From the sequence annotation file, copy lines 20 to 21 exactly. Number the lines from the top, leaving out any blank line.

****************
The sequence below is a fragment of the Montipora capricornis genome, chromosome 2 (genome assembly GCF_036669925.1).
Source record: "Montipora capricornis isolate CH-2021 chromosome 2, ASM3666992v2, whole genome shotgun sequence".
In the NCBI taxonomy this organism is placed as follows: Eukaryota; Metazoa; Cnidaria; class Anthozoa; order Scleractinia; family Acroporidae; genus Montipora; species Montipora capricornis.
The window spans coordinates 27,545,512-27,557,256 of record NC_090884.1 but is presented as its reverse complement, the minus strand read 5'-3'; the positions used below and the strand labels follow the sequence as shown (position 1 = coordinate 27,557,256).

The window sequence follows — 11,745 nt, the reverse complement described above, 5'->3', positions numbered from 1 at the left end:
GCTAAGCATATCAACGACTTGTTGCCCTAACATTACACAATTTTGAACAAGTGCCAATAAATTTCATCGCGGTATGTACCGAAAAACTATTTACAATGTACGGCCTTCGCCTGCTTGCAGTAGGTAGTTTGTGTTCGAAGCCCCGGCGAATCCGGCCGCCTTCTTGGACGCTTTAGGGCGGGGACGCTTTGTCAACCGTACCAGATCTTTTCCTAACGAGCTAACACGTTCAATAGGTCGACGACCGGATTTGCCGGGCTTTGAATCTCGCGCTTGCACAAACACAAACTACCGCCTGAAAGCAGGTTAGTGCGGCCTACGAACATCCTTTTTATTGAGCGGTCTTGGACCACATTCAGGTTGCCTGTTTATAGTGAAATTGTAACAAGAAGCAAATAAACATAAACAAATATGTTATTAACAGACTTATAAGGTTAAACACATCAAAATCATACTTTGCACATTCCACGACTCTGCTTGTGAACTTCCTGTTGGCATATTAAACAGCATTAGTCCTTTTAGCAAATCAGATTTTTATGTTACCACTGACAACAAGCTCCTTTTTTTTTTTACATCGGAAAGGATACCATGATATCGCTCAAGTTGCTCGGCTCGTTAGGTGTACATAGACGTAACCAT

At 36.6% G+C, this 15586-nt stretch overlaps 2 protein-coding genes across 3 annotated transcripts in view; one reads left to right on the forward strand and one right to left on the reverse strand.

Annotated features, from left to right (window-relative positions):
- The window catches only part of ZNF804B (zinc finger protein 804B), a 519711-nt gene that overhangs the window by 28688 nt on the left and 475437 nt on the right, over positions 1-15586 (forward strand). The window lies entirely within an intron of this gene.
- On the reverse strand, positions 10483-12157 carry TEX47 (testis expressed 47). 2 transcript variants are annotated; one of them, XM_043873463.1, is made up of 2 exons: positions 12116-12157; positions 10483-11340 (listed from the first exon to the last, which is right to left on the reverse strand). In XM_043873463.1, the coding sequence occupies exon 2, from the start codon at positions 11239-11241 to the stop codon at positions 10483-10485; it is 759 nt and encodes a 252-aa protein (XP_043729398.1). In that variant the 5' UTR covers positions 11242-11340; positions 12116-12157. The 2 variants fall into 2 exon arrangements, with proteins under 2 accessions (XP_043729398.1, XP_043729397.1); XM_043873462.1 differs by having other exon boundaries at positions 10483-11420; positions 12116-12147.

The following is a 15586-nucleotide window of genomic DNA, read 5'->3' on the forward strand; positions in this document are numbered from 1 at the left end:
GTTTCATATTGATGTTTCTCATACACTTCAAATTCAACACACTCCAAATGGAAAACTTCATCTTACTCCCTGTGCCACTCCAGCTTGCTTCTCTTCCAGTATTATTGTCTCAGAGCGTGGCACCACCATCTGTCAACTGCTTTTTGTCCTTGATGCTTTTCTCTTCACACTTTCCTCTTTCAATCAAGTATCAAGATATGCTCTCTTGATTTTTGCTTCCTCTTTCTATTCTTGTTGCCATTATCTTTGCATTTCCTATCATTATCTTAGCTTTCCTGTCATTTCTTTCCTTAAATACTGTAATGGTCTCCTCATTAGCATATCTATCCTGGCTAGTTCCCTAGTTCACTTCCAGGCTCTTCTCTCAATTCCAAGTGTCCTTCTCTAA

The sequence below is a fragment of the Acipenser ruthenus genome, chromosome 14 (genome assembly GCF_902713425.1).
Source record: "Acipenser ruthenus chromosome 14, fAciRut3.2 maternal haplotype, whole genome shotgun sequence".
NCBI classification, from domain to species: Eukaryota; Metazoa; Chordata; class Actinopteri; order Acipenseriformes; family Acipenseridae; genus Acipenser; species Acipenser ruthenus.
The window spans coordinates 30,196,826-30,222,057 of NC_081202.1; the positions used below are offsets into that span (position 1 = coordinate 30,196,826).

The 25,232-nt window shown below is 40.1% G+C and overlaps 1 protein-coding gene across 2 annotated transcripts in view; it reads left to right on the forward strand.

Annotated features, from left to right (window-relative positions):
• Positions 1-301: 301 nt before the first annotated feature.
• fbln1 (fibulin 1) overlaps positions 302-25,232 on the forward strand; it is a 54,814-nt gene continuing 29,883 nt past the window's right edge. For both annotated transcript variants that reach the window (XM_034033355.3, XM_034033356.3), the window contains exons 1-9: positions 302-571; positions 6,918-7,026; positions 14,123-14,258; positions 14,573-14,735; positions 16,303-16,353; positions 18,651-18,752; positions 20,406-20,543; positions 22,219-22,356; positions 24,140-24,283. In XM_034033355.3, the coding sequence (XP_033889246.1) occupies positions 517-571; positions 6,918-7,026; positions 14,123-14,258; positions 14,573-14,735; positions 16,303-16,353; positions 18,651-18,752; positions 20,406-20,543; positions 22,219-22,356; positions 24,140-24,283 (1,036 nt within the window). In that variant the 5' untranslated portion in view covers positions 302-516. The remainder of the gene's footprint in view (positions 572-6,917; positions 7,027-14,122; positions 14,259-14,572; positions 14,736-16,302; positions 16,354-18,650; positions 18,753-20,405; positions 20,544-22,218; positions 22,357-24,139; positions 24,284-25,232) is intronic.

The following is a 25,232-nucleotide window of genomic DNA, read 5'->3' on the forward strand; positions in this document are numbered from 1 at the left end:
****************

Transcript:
• fbln1 (fibulin 1) overlaps positions 302-25,232 on the forward strand; it is a 54,814-nt gene continuing 29,883 nt past the window's right edge. For both annotated transcript variants that reach the window (XM_034033355.3, XM_034033356.3), the window contains exons 1-9: positions 302-571; positions 6,918-7,026; positions 14,123-14,258; positions 14,573-14,735; positions 16,303-16,353; positions 18,651-18,752; positions 20,406-20,543; positions 22,219-22,356; positions 24,140-24,283. In XM_034033355.3, the coding sequence (XP_033889246.1) occupies positions 517-571; positions 6,918-7,026; positions 14,123-14,258; positions 14,573-14,735; positions 16,303-16,353; positions 18,651-18,752; positions 20,406-20,543; positions 22,219-22,356; positions 24,140-24,283 (1,036 nt within the window). In that variant the 5' untranslated portion in view covers positions 302-516. The remainder of the gene's footprint in view (positions 572-6,917; positions 7,027-14,122; positions 14,259-14,572; positions 14,736-16,302; positions 16,354-18,650; positions 18,753-20,405; positions 20,544-22,218; positions 22,357-24,139; positions 24,284-25,232) is intronic.

The following is a 25,232-nucleotide window of genomic DNA, read 5'->3' on the forward strand; positions in this document are numbered from 1 at the left end: